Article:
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8 Science-Informed Ways to Lower Your Cholesterol: A Definitive Guide

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Medriva Correspondents
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8 Science-Informed Ways to Lower Your Cholesterol: A Definitive Guide

8 Science-Informed Ways to Lower Your Cholesterol: A Definitive Guide

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In today's world, managing cholesterol levels is a key component of maintaining optimal health. High cholesterol can result in serious health complications like heart disease and stroke. However, by adopting a healthier lifestyle and following certain measures, it's possible to get your cholesterol back on track. Here are 8 research-backed methods to help keep cholesterol in check.

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1. Adopt a Heart-Healthy Diet

A heart-healthy diet is one of the first steps to lower cholesterol levels. Swap saturated fats found in red meat and dairy with healthier monounsaturated fats found in olive oil and avocados. Increase your consumption of omega-3 fatty acids from fish like salmon or fortified foods and choose whole grains for a healthy dose of fiber. Fiber helps to lower levels of 'bad' LDL cholesterol. Lowering your intake of trans fats, sodium, and added sugars can also make a significant impact.

2. Regular Exercise

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Physical activity can help raise high-density lipoprotein (HDL) cholesterol, the 'good' cholesterol, while lowering LDL cholesterol. Incorporating various forms of exercise, such as aerobic activities, strength training, and flexibility exercises, can support overall heart health.

3. Quit Smoking

Quitting smoking can improve your HDL cholesterol levels. Plus, the benefits extend far beyond cholesterol control. Stopping smoking can lower your blood pressure, reduce your risk of heart attacks, and improve your overall heart health.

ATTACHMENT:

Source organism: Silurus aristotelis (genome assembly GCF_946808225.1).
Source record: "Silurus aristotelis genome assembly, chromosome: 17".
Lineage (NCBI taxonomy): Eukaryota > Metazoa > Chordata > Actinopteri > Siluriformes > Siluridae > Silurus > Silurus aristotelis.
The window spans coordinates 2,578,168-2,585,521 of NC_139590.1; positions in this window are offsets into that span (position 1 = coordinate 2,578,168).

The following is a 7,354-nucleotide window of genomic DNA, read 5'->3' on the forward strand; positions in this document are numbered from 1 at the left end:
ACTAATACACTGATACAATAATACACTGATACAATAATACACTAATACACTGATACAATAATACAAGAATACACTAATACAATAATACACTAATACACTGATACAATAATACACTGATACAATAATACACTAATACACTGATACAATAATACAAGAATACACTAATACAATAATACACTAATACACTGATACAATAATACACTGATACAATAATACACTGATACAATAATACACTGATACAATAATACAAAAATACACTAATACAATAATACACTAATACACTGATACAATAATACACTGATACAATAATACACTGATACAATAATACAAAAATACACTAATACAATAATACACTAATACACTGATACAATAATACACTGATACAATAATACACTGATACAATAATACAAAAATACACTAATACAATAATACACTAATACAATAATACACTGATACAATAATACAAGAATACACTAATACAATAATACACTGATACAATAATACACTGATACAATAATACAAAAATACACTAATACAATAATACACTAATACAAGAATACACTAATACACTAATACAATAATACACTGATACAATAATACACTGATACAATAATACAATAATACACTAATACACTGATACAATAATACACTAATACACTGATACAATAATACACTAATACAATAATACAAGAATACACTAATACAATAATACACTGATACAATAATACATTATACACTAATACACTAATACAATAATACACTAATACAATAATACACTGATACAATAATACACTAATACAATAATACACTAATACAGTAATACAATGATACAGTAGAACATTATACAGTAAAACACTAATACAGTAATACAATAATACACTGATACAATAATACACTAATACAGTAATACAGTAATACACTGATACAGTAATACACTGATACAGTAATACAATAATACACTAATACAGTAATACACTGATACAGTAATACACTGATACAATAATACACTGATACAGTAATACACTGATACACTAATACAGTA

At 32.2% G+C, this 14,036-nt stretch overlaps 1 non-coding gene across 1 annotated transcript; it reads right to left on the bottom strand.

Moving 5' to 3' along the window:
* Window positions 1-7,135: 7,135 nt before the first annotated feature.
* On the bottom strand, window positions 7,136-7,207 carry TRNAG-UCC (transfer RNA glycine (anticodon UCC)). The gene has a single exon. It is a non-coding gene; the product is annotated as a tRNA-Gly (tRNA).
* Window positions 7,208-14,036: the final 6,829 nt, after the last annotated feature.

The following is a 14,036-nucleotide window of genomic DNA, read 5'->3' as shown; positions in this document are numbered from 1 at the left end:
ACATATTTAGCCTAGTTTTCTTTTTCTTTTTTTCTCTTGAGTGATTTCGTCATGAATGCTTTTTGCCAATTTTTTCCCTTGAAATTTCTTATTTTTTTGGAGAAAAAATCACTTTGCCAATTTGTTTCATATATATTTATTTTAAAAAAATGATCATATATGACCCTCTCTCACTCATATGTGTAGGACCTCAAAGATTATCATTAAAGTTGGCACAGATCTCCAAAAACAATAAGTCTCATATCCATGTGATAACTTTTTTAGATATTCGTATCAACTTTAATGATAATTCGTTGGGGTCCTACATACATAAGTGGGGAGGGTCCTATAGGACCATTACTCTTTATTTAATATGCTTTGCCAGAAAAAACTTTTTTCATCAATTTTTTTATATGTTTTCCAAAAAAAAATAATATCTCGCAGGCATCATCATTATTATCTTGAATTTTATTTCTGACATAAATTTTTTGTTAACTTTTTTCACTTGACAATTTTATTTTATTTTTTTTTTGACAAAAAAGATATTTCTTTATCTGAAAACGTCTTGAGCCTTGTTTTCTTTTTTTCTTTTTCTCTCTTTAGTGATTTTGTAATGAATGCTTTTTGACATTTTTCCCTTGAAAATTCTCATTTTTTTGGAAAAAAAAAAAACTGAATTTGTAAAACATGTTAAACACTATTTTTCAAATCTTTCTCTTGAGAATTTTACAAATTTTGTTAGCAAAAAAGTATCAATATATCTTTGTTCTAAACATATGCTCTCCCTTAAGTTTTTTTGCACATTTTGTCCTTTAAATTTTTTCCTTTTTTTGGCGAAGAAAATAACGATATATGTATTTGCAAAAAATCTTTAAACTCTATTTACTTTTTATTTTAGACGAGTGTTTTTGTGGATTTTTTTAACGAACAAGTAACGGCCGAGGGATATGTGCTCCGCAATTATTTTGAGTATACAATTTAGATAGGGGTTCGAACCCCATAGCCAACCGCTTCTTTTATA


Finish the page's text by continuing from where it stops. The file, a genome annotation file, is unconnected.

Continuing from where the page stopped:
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4. Limit Alcohol Intake

Alcohol moderation can potentially have heart benefits, but overindulgence negatively affects cholesterol levels. Drinking in moderation or abstaining altogether is the safest choice.

5. Losing Weight

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Carrying even a few extra pounds contributes to high cholesterol. Losing as little as 5% to 10% of your weight can significantly reduce cholesterol levels.

6. FDA-Approved Medication

Sometimes lifestyle changes aren't enough to lower cholesterol levels. If that's the case, your doctor may recommend cholesterol-lowering medication. The type of medication and dosage will depend on your health history, age, and possibly your genetic makeup.

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7. Natural Supplements

Various supplements and foods can help control your cholesterol levels in tandem with a balanced diet. However, they should not be used in place of prescription medication, especially without first consulting your healthcare provider.

8. Regular Check-ups

Regular health check-ups ensure that any changes in your cholesterol are detected early. Monitoring your cholesterol levels regularly helps to keep them under control and enables you to make lifestyle adjustments promptly.

By incorporating these methods, you can manage your cholesterol levels effectively. It's essential to remember that managing cholesterol is a long-term commitment—one that's well worth it for your overall health.

Regular Exercise Heart Disease Cholesterol Stroke Blood Pressure Heart Attack Omega-3 Fatty Acid
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